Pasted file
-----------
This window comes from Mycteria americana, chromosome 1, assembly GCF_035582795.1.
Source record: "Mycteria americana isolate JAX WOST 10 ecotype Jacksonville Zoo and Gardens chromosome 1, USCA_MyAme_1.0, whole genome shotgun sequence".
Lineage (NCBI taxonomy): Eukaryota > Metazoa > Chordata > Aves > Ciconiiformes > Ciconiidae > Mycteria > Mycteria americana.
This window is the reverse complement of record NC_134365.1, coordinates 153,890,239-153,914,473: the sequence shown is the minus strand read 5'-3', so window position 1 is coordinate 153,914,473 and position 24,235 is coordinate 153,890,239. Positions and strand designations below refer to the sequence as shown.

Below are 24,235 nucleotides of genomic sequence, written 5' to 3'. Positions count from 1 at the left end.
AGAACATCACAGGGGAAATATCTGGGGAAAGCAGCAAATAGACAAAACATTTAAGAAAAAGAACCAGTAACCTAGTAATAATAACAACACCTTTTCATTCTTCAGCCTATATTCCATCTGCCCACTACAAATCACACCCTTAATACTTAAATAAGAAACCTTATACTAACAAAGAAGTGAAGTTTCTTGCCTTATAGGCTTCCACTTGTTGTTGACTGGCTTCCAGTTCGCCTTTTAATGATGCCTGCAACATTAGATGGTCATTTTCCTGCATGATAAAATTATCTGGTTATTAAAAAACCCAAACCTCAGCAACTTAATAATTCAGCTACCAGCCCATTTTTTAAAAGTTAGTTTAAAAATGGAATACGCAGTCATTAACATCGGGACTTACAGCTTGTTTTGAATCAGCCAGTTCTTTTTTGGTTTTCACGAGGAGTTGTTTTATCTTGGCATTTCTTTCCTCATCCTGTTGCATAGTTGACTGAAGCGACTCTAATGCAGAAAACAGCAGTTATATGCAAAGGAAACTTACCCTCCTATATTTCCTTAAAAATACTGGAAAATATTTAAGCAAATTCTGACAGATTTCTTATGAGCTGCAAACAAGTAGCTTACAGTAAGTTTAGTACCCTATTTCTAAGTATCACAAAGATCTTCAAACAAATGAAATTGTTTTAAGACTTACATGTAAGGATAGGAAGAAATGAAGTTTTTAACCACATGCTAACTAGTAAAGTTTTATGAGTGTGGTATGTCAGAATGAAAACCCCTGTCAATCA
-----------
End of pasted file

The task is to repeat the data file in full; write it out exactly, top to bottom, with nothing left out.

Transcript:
This window comes from Mycteria americana, chromosome 1, assembly GCF_035582795.1.
Source record: "Mycteria americana isolate JAX WOST 10 ecotype Jacksonville Zoo and Gardens chromosome 1, USCA_MyAme_1.0, whole genome shotgun sequence".
Lineage (NCBI taxonomy): Eukaryota > Metazoa > Chordata > Aves > Ciconiiformes > Ciconiidae > Mycteria > Mycteria americana.
This window is the reverse complement of record NC_134365.1, coordinates 153,890,239-153,914,473: the sequence shown is the minus strand read 5'-3', so window position 1 is coordinate 153,914,473 and position 24,235 is coordinate 153,890,239. Positions and strand designations below refer to the sequence as shown.

Below are 24,235 nucleotides of genomic sequence, written 5' to 3'. Positions count from 1 at the left end.
AGAACATCACAGGGGAAATATCTGGGGAAAGCAGCAAATAGACAAAACATTTAAGAAAAAGAACCAGTAACCTAGTAATAATAACAACACCTTTTCATTCTTCAGCCTATATTCCATCTGCCCACTACAAATCACACCCTTAATACTTAAATAAGAAACCTTATACTAACAAAGAAGTGAAGTTTCTTGCCTTATAGGCTTCCACTTGTTGTTGACTGGCTTCCAGTTCGCCTTTTAATGATGCCTGCAACATTAGATGGTCATTTTCCTGCATGATAAAATTATCTGGTTATTAAAAAACCCAAACCTCAGCAACTTAATAATTCAGCTACCAGCCCATTTTTTAAAAGTTAGTTTAAAAATGGAATACGCAGTCATTAACATCGGGACTTACAGCTTGTTTTGAATCAGCCAGTTCTTTTTTGGTTTTCACGAGGAGTTGTTTTATCTTGGCATTTCTTTCCTCATCCTGTTGCATAGTTGACTGAAGCGACTCTAATGCAGAAAACAGCAGTTATATGCAAAGGAAACTTACCCTCCTATATTTCCTTAAAAATACTGGAAAATATTTAAGCAAATTCTGACAGATTTCTTATGAGCTGCAAACAAGTAGCTTACAGTAAGTTTAGTACCCTATTTCTAAGTATCACAAAGATCTTCAAACAAATGAAATTGTTTTAAGACTTACATGTAAGGATAGGAAGAAATGAAGTTTTTAACCACATGCTAACTAGTAAAGTTTTATGAGTGTGGTATGTCAGAATGAAAACCCCTGTCAATCA